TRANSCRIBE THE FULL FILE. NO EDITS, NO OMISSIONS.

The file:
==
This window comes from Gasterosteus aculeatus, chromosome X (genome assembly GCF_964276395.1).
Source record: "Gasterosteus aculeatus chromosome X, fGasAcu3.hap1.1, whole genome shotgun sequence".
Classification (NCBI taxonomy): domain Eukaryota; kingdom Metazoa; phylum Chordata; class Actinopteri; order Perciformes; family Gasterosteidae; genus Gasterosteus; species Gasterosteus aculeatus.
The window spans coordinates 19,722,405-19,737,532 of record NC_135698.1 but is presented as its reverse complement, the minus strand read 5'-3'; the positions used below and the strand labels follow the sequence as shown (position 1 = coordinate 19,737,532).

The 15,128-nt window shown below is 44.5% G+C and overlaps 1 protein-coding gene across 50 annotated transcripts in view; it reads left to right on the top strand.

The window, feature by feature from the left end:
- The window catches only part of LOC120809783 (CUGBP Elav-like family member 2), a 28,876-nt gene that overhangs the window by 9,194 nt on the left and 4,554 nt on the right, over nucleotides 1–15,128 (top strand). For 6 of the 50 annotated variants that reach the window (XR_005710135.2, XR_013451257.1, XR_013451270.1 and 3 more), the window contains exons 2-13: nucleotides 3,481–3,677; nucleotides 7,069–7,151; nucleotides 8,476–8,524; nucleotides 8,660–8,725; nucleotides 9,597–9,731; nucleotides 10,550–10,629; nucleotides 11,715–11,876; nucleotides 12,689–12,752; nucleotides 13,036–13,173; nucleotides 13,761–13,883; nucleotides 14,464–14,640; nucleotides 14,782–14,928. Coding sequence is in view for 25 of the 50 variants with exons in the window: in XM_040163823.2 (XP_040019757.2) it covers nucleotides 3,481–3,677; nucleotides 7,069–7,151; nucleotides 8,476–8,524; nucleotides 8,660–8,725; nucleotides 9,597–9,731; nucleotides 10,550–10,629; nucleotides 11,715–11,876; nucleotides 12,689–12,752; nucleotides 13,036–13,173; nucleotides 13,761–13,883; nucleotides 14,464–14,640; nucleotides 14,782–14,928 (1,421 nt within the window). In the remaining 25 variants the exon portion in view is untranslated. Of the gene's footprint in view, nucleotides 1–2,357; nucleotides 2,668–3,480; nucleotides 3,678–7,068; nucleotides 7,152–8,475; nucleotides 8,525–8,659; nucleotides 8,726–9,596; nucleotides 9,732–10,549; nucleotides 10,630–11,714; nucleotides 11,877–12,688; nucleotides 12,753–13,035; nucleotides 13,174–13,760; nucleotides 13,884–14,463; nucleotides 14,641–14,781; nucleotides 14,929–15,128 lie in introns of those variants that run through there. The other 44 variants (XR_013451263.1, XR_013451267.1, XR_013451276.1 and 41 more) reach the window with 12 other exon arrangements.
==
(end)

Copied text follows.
This window comes from Gasterosteus aculeatus, chromosome X (genome assembly GCF_964276395.1).
Source record: "Gasterosteus aculeatus chromosome X, fGasAcu3.hap1.1, whole genome shotgun sequence".
Classification (NCBI taxonomy): domain Eukaryota; kingdom Metazoa; phylum Chordata; class Actinopteri; order Perciformes; family Gasterosteidae; genus Gasterosteus; species Gasterosteus aculeatus.
The window spans coordinates 19,722,405-19,737,532 of record NC_135698.1 but is presented as its reverse complement, the minus strand read 5'-3'; the positions used below and the strand labels follow the sequence as shown (position 1 = coordinate 19,737,532).

The 15,128-nt window shown below is 44.5% G+C and overlaps 1 protein-coding gene across 50 annotated transcripts in view; it reads left to right on the top strand.

The window, feature by feature from the left end:
- The window catches only part of LOC120809783 (CUGBP Elav-like family member 2), a 28,876-nt gene that overhangs the window by 9,194 nt on the left and 4,554 nt on the right, over nucleotides 1–15,128 (top strand). For 6 of the 50 annotated variants that reach the window (XR_005710135.2, XR_013451257.1, XR_013451270.1 and 3 more), the window contains exons 2-13: nucleotides 3,481–3,677; nucleotides 7,069–7,151; nucleotides 8,476–8,524; nucleotides 8,660–8,725; nucleotides 9,597–9,731; nucleotides 10,550–10,629; nucleotides 11,715–11,876; nucleotides 12,689–12,752; nucleotides 13,036–13,173; nucleotides 13,761–13,883; nucleotides 14,464–14,640; nucleotides 14,782–14,928. Coding sequence is in view for 25 of the 50 variants with exons in the window: in XM_040163823.2 (XP_040019757.2) it covers nucleotides 3,481–3,677; nucleotides 7,069–7,151; nucleotides 8,476–8,524; nucleotides 8,660–8,725; nucleotides 9,597–9,731; nucleotides 10,550–10,629; nucleotides 11,715–11,876; nucleotides 12,689–12,752; nucleotides 13,036–13,173; nucleotides 13,761–13,883; nucleotides 14,464–14,640; nucleotides 14,782–14,928 (1,421 nt within the window). In the remaining 25 variants the exon portion in view is untranslated. Of the gene's footprint in view, nucleotides 1–2,357; nucleotides 2,668–3,480; nucleotides 3,678–7,068; nucleotides 7,152–8,475; nucleotides 8,525–8,659; nucleotides 8,726–9,596; nucleotides 9,732–10,549; nucleotides 10,630–11,714; nucleotides 11,877–12,688; nucleotides 12,753–13,035; nucleotides 13,174–13,760; nucleotides 13,884–14,463; nucleotides 14,641–14,781; nucleotides 14,929–15,128 lie in introns of those variants that run through there. The other 44 variants (XR_013451263.1, XR_013451267.1, XR_013451276.1 and 41 more) reach the window with 12 other exon arrangements.